Permission Sensitive Caching (PSC)

Permission Sensitive Caching

In AEM, we have both secured pages as well as public pages. Dispatcher provides the capability to cache all the pages but dispatcher doesn’t know about secured or un-secured pages, so it serves all the pages to an Anonymous user. To get rid of this problem, dispatcher needs to know whether a page is to be served to a particular user. In AEM, Permission Sensitive Caching(PSC) provides this functionality which enables you to cache secured pages. Dispatcher checks user’s access permissions for a page before displaying the cached page.

So, when any request comes to the dispatcher, it hits an AEM servlet to check the user permission.

 

Let’s elaborate PSC integration with AEM 6.4 and Dispatcher 2.4.

Step 1: Dispatcher configurations need to be updated as explained below:

a. Add this code in publish-farm :

/auth_checker
  {
  # request is sent to this URL with '?uri=<page>' appended
  /url "/content.pagePermission.getPermission"    
  # only the requested pages matching the filter section below are checked, all other pages get delivered unchecked
  /filter
    {
    /0000
      {
      /glob "*"
      /type "deny"
      }
    /0001
      {
      /glob "/content/we-retail/secure-pages/*.html"
      /type "allow"
      }
    }
  # any header line returned from the auth_checker's HEAD request matching the section below will be returned as well
  /headers
    {
    /0000
      {
      /glob "*"
      /type "deny"
      }
    /0001
      {
      /glob "Set-Cookie:*"
      /type "allow"
      }
    }
  }

Brief description about dispatcher configuration:

  • URL: The URL of the servlet that performs the security check.
  • filter: To specify specific folders on which permission sensitive caching is applied.
  • headers: Specifies the HTTP headers that the Authorization Servlet includes in the response.

b. Also, make sure allow Authorized is set to 1 under the cache configuration.

/cache
{
 ...
 allowAuthorized “1”   
 ...
}	

Note: Any page path which matches the PSC filters, the dispatcher will hit AEM servlet before serving the page from cache, so wisely define filters because network calls increase on each page hit.

 

Step 2: Now we must create a servlet in AEM which will check if the resource or page is authorized or not for the user who requests the web content and sends response Header.

Below is the Java Servlet to which dispatcher sends HEAD request :

import java.security.AccessControlException;
import javax.jcr.RepositoryException;
import javax.jcr.Session;
import org.apache.felix.scr.annotations.sling.SlingServlet;
import org.apache.sling.api.SlingHttpServletRequest;
import org.apache.sling.api.SlingHttpServletResponse;
import org.apache.sling.api.servlets.SlingSafeMethodsServlet;
import org.slf4j.Logger;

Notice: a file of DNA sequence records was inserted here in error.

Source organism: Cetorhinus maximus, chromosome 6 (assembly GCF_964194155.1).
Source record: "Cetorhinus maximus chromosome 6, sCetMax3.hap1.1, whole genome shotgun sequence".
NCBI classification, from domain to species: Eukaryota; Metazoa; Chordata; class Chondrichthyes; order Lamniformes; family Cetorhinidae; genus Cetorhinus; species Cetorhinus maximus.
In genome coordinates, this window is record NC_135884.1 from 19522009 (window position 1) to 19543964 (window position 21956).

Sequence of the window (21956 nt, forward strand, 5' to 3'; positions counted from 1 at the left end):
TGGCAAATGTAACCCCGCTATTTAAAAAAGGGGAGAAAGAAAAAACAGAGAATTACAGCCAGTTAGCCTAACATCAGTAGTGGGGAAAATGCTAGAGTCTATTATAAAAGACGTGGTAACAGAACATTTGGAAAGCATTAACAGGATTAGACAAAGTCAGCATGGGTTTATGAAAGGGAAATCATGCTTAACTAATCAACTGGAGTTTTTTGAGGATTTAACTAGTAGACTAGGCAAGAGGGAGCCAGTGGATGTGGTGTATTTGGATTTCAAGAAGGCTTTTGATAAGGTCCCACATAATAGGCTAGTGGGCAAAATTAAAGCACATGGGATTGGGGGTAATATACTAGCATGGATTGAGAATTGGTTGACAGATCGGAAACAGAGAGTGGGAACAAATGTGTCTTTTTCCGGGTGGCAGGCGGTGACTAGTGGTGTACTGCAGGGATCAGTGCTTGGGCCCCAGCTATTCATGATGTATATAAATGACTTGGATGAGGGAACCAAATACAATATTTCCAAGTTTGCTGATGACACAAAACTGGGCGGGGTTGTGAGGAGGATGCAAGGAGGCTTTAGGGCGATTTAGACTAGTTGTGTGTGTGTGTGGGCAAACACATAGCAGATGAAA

import org.slf4j.LoggerFactory;
 
/**
* This servlet will validate that the requested page uri is accessible or not and then accordingly set the response header.
*
*/
@Component( service = Servlet.class,
property = { sling.servlet.methods= "HEAD", sling.servlet.resourceTypes = "sling/servlet/default” sling.servlet.selectors = {"pagePermission"}, sling.servlet.extensions = {"getPermission"})
public class AuthcheckerServlet extends SlingSafeMethodsServlet {
 
  /** The Constant LOGGER. */
  private static final Logger logger = LoggerFactory.getLogger(AuthcheckerServlet.class);
 
  /**
   * Method to handle the HEAD request for the servlet.
   * 
   * @param request - The request object.
   * @param response - The response object.
   *
   */
  @Override
  public void doHead(SlingHttpServletRequest request, SlingHttpServletResponse response) {
      logger.debug("Start of doHead Method");
      // retrieve the requested URL
      String uri = request.getParameter("uri");
      uri = uri.replace(HTML, EMPTY);
      // obtain the session from the request
      Session session = request.getResourceResolver().adaptTo(javax.jcr.Session.class);
      if (session != null) {
        try {
     // perform the permissions check
        session.checkPermission(uri, Session.ACTION_READ);
        response.setStatus(SlingHttpServletResponse.SC_OK);
      } catch (AccessControlException | RepositoryException e) {
          response.setStatus(SlingHttpServletResponse.SC_FORBIDDEN);
        }
      }
      else {
        response.setStatus(SlingHttpServletResponse.SC_FORBIDDEN);
      }
      logger.debug("End of doHead Method"); 
  }
}

 

Step 3: Restart the dispatcher and you are all set up.

 

Verification

To check if the Permission sensitive caching is working or not, goto dispatcher.log file, this message must be present there:

AuthChecker: initialized with URL ‘configured_url‘.

 

To Check the AuthChecker Servlet response, hit the following curl command:

  1. Without Authentication

curl –head http://publishserver:port/content.pagePermission.getPermission?uri=/content/we-retail/secure-pages/pageName.html

Response:

HTTP/1.1 403 Forbidden
Date: Tue, 04 Sep 2018 09:38:31 GMT
X-Content-Type-Options: nosniff
X-Frame-Options: SAMEORIGIN
Content-Length: 0

2. With Authentication

curl –head http://publishserver:port/content.pagePermission.getPermission?uri=/content/we-retail/secure-pages/pageName.html –user username: password

Response:

HTTP/1.1 200 OK
Date: Tue, 04 Sep 2018 09:42:19 GMT
X-Content-Type-Options: nosniff
X-Frame-Options: SAMEORIGIN
Content-Length: 0

 

AEM Dispatcher Setup for Linux

AEM Dispatcher Setup for Linux